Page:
It's very much in the prototype stages right now, and like all the tech featured here, won't come into cars for at least another 5-10 years, if not longer.

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The technology detects pot holes in the road ahead. Not only will that allow the car to automatically adjust its suspension to reduce the risk of damage to the wheels, but it can also record the precise size and location of the pothole too.

It can then share that information with other road users and local councils, who can then decide which roads need the most attention.

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How much innovation can there be in accelerator pedals? Well, these are fitted with haptic feedback (like the small vibrations you might feel in your phone when you press buttons) and pulse to send you information.

According to Land Rover, its main benefit will be to alert you to things passing near the car -- such as cyclists in your blind spot -- and could be more effective than warnings on a screen or audio alerts that you might miss.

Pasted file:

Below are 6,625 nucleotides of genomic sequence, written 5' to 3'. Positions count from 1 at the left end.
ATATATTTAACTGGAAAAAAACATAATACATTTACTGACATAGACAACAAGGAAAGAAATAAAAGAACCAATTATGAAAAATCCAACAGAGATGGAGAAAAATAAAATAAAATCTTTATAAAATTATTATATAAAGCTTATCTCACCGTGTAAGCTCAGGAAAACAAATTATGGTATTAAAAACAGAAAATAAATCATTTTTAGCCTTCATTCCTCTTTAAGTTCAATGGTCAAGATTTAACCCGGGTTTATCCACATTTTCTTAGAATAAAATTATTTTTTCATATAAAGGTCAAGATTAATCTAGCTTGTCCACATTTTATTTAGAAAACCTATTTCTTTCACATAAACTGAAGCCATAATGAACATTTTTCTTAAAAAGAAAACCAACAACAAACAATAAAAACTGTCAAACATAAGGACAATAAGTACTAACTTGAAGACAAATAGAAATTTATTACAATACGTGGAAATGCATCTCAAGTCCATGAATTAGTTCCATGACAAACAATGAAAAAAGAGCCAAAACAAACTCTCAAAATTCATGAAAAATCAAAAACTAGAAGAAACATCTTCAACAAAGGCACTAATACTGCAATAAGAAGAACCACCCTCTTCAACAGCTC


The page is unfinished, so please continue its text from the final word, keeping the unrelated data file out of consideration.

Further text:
"There are over 19,000 incidents a year involving bikes. We're hoping our research can help reduce that number," Land Rover explained.

The haptic pedal could also alert drivers to other factors such as a change in speed limits or if the car feels you're about to fall asleep -- something I'll come to later.

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The haptic pedal worked well in my test drive. Its various styles of vibration and pulsing were easily noticeable, even through my shoes. I can certainly see this being a helpful addition to a car.

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Land Rover isn't just researching new tech to put inside the car, it's also investigating new technology for the manufacturing process.

This virtual reality suit lets the team assess production facilities to see how new models can be produced most efficiently.

While wearing the suit, engineers can mimic the movements of real factory workers, to see how far they can realistically stretch into the car's engine bay or inside the wheel arch. If they find a particular movement is awkward or uncomfortable -- particularly for shorter employees -- they can develop different manufacturing methods or even change the layout of the car before it goes into production.

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It wouldn't be a tech demo without an appearance from Oculus Rift. Here, it's used as part of a virtual car setup. Every part of this rig, from the seats and pedals to the steering wheel and floor, can be adjusted to match existing models, or to develop optimal layouts for future cars.